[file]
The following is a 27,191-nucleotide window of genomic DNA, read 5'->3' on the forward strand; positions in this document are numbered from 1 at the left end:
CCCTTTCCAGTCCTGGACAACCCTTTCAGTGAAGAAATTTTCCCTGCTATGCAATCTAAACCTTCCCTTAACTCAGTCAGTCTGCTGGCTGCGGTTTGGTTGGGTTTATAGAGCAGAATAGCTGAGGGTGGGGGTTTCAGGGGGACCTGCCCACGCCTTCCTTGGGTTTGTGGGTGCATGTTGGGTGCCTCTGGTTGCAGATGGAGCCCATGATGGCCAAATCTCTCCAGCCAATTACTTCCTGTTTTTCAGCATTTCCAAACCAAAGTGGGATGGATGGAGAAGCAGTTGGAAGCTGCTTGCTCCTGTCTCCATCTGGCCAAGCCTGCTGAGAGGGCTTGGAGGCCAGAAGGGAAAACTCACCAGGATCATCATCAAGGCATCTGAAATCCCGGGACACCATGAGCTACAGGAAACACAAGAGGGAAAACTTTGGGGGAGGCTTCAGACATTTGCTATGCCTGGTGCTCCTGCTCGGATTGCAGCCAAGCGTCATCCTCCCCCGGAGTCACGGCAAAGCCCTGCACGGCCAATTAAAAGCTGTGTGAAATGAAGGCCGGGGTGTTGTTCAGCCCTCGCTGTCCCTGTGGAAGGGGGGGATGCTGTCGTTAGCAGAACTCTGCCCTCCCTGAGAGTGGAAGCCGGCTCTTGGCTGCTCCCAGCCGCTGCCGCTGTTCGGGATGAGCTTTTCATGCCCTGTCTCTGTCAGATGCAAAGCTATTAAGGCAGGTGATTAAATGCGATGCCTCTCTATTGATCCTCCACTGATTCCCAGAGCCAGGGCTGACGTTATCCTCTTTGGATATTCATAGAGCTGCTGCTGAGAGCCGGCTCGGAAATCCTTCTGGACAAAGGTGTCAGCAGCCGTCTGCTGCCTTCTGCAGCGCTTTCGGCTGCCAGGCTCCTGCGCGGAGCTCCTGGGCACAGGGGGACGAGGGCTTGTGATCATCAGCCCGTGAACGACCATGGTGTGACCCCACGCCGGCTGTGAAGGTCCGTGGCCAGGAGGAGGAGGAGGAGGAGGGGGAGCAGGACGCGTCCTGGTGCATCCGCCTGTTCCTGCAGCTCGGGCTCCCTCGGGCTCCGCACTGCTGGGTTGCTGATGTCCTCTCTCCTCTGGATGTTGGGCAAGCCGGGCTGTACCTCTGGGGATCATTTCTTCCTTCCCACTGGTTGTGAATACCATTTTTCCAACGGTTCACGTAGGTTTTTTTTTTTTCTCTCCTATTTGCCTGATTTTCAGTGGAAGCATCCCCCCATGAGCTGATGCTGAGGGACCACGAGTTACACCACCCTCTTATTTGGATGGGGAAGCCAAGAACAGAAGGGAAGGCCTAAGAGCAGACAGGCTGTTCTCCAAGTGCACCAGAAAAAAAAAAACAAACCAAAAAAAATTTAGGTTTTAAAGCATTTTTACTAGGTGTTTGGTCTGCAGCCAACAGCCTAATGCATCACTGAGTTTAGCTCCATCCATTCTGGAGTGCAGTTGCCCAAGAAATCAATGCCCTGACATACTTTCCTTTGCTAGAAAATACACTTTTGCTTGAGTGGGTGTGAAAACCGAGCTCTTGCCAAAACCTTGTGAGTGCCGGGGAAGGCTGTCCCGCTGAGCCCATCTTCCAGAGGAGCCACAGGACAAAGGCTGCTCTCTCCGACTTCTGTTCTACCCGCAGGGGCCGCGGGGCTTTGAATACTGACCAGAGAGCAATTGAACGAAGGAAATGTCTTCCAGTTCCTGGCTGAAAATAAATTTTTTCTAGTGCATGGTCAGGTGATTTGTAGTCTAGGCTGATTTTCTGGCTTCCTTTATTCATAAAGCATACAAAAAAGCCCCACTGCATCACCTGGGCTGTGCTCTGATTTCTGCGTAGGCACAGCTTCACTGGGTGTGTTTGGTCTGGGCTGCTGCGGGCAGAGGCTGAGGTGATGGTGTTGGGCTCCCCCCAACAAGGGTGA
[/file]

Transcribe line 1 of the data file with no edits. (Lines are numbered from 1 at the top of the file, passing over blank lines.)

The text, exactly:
The following is a 27,191-nucleotide window of genomic DNA, read 5'->3' on the forward strand; positions in this document are numbered from 1 at the left end: